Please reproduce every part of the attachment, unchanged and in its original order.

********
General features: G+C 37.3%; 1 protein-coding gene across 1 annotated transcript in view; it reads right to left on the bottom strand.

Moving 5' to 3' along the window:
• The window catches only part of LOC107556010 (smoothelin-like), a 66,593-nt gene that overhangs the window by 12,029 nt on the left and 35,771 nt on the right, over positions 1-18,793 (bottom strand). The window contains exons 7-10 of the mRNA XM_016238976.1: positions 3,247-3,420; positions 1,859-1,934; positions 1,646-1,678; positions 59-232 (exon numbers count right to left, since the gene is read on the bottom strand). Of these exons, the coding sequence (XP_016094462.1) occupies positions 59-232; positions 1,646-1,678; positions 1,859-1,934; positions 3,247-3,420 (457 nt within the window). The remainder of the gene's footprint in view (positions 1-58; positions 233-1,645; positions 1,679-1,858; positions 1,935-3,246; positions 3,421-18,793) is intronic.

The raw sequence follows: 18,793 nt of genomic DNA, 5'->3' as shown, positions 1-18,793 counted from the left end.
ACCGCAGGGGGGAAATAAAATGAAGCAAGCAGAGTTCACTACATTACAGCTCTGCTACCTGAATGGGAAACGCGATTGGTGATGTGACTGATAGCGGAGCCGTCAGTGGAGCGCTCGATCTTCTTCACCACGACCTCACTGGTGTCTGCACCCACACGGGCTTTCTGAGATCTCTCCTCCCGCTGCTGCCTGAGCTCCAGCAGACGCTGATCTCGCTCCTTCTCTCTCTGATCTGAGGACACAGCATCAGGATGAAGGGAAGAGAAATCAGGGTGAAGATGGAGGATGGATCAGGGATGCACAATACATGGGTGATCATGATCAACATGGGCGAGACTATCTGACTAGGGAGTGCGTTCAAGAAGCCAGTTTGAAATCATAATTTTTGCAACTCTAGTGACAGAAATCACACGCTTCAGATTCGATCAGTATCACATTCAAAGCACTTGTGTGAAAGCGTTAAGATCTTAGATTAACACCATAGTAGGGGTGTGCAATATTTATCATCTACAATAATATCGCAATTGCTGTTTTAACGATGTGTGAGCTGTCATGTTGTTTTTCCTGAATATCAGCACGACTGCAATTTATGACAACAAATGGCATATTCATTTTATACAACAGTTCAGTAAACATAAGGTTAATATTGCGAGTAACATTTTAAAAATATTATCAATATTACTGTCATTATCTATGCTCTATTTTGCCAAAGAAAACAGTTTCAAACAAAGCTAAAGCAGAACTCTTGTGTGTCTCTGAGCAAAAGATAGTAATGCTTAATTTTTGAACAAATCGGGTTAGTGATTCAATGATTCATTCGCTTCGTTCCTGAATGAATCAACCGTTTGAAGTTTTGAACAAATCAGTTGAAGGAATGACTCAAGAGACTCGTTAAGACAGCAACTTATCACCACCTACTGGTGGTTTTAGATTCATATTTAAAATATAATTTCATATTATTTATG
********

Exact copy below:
General features: G+C 37.3%; 1 protein-coding gene across 1 annotated transcript in view; it reads right to left on the bottom strand.

Moving 5' to 3' along the window:
• The window catches only part of LOC107556010 (smoothelin-like), a 66,593-nt gene that overhangs the window by 12,029 nt on the left and 35,771 nt on the right, over positions 1-18,793 (bottom strand). The window contains exons 7-10 of the mRNA XM_016238976.1: positions 3,247-3,420; positions 1,859-1,934; positions 1,646-1,678; positions 59-232 (exon numbers count right to left, since the gene is read on the bottom strand). Of these exons, the coding sequence (XP_016094462.1) occupies positions 59-232; positions 1,646-1,678; positions 1,859-1,934; positions 3,247-3,420 (457 nt within the window). The remainder of the gene's footprint in view (positions 1-58; positions 233-1,645; positions 1,679-1,858; positions 1,935-3,246; positions 3,421-18,793) is intronic.

The raw sequence follows: 18,793 nt of genomic DNA, 5'->3' as shown, positions 1-18,793 counted from the left end.
ACCGCAGGGGGGAAATAAAATGAAGCAAGCAGAGTTCACTACATTACAGCTCTGCTACCTGAATGGGAAACGCGATTGGTGATGTGACTGATAGCGGAGCCGTCAGTGGAGCGCTCGATCTTCTTCACCACGACCTCACTGGTGTCTGCACCCACACGGGCTTTCTGAGATCTCTCCTCCCGCTGCTGCCTGAGCTCCAGCAGACGCTGATCTCGCTCCTTCTCTCTCTGATCTGAGGACACAGCATCAGGATGAAGGGAAGAGAAATCAGGGTGAAGATGGAGGATGGATCAGGGATGCACAATACATGGGTGATCATGATCAACATGGGCGAGACTATCTGACTAGGGAGTGCGTTCAAGAAGCCAGTTTGAAATCATAATTTTTGCAACTCTAGTGACAGAAATCACACGCTTCAGATTCGATCAGTATCACATTCAAAGCACTTGTGTGAAAGCGTTAAGATCTTAGATTAACACCATAGTAGGGGTGTGCAATATTTATCATCTACAATAATATCGCAATTGCTGTTTTAACGATGTGTGAGCTGTCATGTTGTTTTTCCTGAATATCAGCACGACTGCAATTTATGACAACAAATGGCATATTCATTTTATACAACAGTTCAGTAAACATAAGGTTAATATTGCGAGTAACATTTTAAAAATATTATCAATATTACTGTCATTATCTATGCTCTATTTTGCCAAAGAAAACAGTTTCAAACAAAGCTAAAGCAGAACTCTTGTGTGTCTCTGAGCAAAAGATAGTAATGCTTAATTTTTGAACAAATCGGGTTAGTGATTCAATGATTCATTCGCTTCGTTCCTGAATGAATCAACCGTTTGAAGTTTTGAACAAATCAGTTGAAGGAATGACTCAAGAGACTCGTTAAGACAGCAACTTATCACCACCTACTGGTGGTTTTAGATTCATATTTAAAATATAATTTCATATTATTTATG